ยง The Gemara suggests further: Come and hear another source, as Rabbi Tarfon said: I yearn for the following scenario: When shall my daughterโ€™s rival wife come before me and I will marry her? In other words, in this hypothetical case I would act in accordance with the opinion of Beit Shammai and take her in levirate marriage. This statement indicates that those who held by the traditions of Beit Shammai did indeed act upon their opinion. The Gemara amends this statement. Say: And I will marry her off, i.e., I shall act in accordance with the opinion of Beit Hillel and marry her off to others.

ื•ื”ื ืชืื‘ื ื™ ืงืืžืจ ืœืืคื•ืงื™ ืžื“ืจื‘ื™ ื™ื•ื—ื ืŸ ื‘ืŸ ื ื•ืจื™

The Gemara asks: But he said: I yearn, and if he meant that he would follow the ruling of Beit Hillel, which is the common practice, what is the novelty of Rabbi Tarfonโ€™s statement? The Gemara responds: Rabbi Tarfon comes to exclude the statement of Rabbi Yoแธฅanan ben Nuri, who maintains that all rival wives perform แธฅalitza. Rabbi Tarfon yearned for an opportunity to demonstrate that the halakha is not in accordance with the opinion of Rabbi Yoแธฅanan ben Nuri.

ืชื ืฉืžืข ืžืขืฉื” ื‘ื‘ืชื• ืฉืœ ืจื‘ืŸ ื’ืžืœื™ืืœ ืฉื”ื™ืชื” ื ืฉื•ืื” ืœืื‘ื ืื—ื™ื• ื•ืžืช ื‘ืœื ื‘ื ื™ื ื•ื™ื™ื‘ื ืจื‘ืŸ ื’ืžืœื™ืืœ ืืช ืฆืจืชื” ื•ืชืกื‘ืจื ืจื‘ืŸ ื’ืžืœื™ืืœ ืžืชืœืžื™ื“ื™ ื‘ื™ืช ืฉืžืื™ ื”ื•ื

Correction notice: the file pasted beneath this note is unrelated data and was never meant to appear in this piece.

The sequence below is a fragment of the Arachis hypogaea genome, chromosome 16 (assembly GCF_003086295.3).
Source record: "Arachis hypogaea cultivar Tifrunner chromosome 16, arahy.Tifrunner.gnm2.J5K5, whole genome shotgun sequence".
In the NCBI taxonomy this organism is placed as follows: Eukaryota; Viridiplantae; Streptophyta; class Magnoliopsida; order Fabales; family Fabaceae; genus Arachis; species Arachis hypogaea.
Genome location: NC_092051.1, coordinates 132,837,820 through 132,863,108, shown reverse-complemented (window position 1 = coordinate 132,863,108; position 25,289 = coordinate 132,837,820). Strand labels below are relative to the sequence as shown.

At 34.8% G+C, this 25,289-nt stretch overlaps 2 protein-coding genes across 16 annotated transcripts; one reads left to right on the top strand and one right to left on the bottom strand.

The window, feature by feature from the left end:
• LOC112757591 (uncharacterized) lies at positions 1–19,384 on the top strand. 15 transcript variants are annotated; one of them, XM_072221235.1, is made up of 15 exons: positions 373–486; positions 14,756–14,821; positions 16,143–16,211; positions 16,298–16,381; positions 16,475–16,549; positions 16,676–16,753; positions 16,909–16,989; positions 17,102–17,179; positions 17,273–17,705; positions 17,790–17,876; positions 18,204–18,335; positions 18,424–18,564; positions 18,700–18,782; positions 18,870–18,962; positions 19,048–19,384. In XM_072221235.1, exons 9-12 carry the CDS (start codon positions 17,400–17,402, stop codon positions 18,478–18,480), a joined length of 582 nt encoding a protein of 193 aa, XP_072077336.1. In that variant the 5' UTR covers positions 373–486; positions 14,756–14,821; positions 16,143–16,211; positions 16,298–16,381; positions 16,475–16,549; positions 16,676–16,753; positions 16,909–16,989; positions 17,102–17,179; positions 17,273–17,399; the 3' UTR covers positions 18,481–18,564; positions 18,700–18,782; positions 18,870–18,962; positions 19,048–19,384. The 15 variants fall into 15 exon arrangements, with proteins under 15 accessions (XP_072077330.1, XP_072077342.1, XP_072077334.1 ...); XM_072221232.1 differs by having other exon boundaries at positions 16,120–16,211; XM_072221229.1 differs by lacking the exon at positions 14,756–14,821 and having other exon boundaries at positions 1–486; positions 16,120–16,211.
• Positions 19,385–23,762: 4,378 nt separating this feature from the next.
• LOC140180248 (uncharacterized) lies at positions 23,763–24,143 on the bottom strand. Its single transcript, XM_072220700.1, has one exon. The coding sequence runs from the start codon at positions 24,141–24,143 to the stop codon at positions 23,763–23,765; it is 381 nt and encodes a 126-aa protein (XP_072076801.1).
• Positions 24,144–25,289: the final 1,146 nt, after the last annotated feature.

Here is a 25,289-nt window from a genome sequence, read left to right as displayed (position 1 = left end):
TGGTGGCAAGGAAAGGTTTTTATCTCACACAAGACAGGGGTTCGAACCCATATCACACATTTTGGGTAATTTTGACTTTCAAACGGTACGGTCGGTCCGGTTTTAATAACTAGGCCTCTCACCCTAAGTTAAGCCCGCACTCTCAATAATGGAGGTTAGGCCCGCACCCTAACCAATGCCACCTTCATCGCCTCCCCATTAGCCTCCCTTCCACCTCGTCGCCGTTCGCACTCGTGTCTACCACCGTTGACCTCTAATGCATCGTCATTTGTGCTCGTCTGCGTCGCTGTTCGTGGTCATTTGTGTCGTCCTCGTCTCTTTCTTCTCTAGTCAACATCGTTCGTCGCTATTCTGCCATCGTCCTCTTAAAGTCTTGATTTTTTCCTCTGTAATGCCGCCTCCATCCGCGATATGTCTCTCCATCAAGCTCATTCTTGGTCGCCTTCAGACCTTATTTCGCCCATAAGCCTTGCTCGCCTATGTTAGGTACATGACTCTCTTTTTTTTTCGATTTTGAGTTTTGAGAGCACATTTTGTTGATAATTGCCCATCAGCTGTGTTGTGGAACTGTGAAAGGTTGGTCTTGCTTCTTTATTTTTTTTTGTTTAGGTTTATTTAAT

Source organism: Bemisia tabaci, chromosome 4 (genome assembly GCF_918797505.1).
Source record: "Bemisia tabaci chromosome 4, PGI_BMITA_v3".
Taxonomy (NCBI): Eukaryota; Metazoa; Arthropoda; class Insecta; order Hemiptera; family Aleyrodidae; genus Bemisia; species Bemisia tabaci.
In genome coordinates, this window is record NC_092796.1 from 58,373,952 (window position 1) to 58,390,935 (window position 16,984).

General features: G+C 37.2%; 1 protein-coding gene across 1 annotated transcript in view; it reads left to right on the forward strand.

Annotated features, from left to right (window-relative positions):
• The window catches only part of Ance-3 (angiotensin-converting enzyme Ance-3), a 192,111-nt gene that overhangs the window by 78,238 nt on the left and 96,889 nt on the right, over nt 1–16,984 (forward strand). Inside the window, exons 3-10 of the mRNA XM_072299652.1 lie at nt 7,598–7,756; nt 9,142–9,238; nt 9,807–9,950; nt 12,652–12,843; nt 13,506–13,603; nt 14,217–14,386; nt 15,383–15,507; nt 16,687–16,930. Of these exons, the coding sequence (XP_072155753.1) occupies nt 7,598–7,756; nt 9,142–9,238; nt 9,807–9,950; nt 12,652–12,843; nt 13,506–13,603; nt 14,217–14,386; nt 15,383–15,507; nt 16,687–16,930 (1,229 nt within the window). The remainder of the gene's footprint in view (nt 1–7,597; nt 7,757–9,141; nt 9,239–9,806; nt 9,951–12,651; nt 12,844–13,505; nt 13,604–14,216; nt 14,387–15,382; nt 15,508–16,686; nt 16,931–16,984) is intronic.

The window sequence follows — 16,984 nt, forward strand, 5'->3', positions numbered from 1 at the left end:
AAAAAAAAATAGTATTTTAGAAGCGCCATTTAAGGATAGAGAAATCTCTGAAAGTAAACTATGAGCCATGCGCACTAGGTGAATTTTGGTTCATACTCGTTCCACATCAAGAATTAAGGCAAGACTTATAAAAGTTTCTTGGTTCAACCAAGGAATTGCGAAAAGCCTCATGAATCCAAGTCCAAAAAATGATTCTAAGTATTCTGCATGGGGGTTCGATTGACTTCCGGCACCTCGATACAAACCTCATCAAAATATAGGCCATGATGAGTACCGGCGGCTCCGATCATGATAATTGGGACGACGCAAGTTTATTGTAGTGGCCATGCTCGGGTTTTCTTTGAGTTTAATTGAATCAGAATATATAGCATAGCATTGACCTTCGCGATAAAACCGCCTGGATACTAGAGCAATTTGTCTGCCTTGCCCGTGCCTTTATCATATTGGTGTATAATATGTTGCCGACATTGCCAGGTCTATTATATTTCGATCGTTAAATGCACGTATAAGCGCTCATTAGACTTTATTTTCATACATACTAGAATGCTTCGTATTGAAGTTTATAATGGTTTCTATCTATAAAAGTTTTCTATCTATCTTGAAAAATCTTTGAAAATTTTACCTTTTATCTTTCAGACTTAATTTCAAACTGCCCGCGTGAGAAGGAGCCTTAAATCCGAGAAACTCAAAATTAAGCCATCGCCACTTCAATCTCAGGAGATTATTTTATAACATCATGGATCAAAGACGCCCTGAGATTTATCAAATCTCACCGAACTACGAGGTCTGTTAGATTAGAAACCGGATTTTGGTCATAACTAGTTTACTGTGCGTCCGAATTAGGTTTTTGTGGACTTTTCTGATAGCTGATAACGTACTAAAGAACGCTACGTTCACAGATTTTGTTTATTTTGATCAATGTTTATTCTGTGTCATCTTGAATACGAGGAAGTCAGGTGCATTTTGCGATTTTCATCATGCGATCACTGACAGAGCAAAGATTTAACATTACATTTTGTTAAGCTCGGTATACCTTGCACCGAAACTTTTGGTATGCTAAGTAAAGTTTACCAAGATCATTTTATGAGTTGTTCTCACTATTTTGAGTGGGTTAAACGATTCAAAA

The Gemara suggests: Come and hear an incident involving Rabban Gamlielโ€™s daughter, who was married to Abba, his brother, and Abba died childless, and Rabban Gamliel entered into levirate marriage with her rival wife. This is apparently conclusive proof that the rival wife of a daughter may enter into levirate marriage. The Gemara asks: And how can you understand it that way? Was Rabban Gamliel among the disciples of Beit Shammai? In fact, Rabban Gamliel, who was a descendant of Hillel himself, certainly followed the opinion of Beit Hillel.

ืืœื ืฉืื ื™ ื‘ืชื• ืฉืœ ืจื‘ืŸ ื’ืžืœื™ืืœ ื“ืื™ืœื•ื ื™ืช ื”ื•ืื™ ื”ื ืžื“ืงืชื ื™ ืกื™ืคื ืื—ืจื™ื ืื•ืžืจื™ื ื‘ืชื• ืฉืœ ืจื‘ืŸ ื’ืžืœื™ืืœ ืื™ืœื•ื ื™ืช ื”ื™ืชื” ืžื›ืœืœ ื“ืชื ื ืงืžื ืกื‘ืจ ืœืื• ืื™ืœื•ื ื™ืช ื”ื™ืชื”

Rather, the case of Rabban Gamlielโ€™s daughter is different, as she was a sexually underdeveloped woman [aylonit], and therefore the prohibition against marrying her rival wife does not apply, as explicitly stated in the mishna. The Gemara asks: But from the fact that it is taught in the latter clause of the same baraita: Others say that Rabban Gamlielโ€™s daughter was an aylonit, it can be derived by inference that the first tanna holds that she was not an aylonit.

ื”ื›ื™ืจ ื‘ื” ื•ืœื ื”ื›ื™ืจ ื‘ื” ืื™ื›ื ื‘ื™ื ื™ื™ื”ื•

The Gemara answers: The dispute between the tannaโ€™im was not about whether or not she was an aylonit, as she certainly was. Rather, the practical difference between them is whether he knew that she was an aylonit at the time of marriage and decided to marry her regardless. Some maintain in general that if the husband was aware of her condition prior to marriage, her rival wife is forbidden, but if he did not know about her status, the rival wife is permitted.

ื•ืื™ื‘ืขื™ืช ืื™ืžื ื›ื ืก ื•ืœื‘ืกื•ืฃ ื’ื™ืจืฉ ืื™ื›ื ื‘ื™ื ื™ื™ื”ื•